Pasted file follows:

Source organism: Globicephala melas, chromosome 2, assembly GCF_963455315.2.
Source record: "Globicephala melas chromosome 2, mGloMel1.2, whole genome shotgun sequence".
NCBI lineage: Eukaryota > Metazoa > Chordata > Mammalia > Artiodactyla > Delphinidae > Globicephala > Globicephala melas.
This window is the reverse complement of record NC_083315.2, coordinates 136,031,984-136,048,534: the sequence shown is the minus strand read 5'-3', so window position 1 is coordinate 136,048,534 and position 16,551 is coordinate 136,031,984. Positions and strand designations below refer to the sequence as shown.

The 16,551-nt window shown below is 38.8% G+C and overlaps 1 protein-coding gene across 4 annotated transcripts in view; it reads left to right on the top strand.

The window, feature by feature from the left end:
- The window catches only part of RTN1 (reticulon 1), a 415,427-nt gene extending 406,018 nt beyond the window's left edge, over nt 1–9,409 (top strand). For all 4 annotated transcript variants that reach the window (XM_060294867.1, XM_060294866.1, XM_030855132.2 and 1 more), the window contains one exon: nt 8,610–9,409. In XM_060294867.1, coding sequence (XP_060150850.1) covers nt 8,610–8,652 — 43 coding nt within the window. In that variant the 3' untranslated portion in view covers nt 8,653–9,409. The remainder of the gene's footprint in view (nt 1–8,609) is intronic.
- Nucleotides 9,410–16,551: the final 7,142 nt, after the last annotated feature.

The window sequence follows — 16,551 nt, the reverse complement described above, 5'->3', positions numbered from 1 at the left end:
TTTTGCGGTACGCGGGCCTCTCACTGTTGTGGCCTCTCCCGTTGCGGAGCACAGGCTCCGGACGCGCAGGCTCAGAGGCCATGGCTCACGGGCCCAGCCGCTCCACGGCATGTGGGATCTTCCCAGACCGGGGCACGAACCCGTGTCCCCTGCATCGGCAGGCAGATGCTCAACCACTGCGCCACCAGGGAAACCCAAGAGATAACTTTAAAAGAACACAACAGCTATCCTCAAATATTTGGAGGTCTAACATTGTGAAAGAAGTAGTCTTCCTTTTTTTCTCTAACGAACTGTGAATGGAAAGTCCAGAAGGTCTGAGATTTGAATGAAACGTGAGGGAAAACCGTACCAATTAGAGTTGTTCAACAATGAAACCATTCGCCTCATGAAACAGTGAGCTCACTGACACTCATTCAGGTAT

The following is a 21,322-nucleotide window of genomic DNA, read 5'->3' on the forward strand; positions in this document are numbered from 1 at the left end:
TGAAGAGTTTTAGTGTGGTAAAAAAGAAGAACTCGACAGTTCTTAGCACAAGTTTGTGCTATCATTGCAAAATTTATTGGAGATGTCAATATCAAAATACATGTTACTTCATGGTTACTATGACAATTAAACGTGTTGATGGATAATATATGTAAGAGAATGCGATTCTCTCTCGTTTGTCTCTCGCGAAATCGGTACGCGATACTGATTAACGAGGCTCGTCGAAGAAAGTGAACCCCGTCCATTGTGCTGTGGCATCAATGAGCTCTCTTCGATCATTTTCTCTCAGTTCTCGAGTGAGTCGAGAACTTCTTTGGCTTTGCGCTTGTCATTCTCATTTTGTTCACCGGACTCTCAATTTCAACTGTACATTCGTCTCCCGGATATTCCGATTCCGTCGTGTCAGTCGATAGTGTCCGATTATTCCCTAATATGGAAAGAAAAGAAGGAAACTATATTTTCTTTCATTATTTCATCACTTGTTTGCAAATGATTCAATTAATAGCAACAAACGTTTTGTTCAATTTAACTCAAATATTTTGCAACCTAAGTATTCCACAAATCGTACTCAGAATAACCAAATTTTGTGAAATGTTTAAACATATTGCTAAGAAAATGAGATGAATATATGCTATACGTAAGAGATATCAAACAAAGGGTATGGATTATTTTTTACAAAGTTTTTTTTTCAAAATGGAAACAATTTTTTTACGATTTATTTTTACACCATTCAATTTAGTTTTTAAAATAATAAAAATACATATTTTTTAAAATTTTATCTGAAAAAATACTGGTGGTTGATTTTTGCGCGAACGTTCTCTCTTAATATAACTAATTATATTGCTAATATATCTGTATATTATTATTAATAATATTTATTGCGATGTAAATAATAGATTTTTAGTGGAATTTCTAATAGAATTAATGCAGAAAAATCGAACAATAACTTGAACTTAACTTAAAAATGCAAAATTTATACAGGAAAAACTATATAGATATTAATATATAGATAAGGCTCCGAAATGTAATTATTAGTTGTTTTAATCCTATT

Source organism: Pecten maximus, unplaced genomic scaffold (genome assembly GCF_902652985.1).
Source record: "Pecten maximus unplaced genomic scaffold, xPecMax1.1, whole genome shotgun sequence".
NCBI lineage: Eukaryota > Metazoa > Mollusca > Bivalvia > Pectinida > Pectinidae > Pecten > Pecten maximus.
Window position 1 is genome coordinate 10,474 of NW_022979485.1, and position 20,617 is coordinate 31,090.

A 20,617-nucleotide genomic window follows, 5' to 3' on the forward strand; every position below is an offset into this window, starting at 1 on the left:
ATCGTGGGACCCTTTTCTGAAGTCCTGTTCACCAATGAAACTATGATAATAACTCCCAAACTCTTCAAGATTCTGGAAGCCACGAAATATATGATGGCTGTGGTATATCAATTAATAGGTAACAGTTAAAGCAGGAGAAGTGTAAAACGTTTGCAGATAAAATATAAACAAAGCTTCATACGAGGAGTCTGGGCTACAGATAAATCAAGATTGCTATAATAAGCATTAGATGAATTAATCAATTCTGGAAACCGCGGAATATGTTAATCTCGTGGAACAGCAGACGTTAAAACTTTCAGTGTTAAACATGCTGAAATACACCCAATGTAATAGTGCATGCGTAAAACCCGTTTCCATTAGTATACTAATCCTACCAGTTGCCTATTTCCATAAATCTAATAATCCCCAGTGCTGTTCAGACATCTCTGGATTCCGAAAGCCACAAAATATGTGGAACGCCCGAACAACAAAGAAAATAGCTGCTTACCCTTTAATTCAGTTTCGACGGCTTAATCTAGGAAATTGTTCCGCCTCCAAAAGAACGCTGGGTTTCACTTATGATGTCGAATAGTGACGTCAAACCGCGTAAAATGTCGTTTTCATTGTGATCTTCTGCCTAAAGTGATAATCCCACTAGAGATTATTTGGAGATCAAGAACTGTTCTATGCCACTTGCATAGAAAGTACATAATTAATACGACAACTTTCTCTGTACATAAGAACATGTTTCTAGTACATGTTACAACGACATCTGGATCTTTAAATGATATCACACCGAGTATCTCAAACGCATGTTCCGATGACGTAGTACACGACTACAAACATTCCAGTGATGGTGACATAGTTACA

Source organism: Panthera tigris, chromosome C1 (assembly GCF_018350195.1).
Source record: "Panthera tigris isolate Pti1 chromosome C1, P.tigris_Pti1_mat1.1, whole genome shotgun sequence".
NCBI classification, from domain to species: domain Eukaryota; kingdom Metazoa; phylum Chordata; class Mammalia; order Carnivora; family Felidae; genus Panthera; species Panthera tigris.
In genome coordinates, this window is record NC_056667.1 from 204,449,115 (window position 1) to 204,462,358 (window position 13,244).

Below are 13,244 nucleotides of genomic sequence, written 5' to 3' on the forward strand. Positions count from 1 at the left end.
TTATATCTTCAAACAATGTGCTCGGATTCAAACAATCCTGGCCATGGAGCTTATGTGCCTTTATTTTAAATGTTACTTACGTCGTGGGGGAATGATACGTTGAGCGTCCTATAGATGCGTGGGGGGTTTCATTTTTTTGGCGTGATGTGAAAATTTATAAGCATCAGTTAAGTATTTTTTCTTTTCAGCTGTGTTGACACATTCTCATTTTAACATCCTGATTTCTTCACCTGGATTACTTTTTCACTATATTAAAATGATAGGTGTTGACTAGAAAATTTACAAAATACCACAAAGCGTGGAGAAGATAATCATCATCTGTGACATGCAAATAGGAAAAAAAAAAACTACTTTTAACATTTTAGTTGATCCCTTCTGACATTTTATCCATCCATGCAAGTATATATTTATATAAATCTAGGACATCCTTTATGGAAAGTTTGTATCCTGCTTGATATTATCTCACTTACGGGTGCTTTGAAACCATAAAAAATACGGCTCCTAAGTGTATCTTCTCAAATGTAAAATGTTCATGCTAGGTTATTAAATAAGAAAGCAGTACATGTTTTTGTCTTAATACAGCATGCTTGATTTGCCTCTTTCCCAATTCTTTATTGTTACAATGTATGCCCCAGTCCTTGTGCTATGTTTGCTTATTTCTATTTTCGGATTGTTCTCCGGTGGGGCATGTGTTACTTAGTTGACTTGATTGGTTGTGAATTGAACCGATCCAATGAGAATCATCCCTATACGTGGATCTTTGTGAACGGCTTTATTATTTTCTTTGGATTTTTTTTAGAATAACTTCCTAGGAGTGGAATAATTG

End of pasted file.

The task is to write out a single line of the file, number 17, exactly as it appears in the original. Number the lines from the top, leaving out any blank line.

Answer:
A 20,617-nucleotide genomic window follows, 5' to 3' on the forward strand; every position below is an offset into this window, starting at 1 on the left: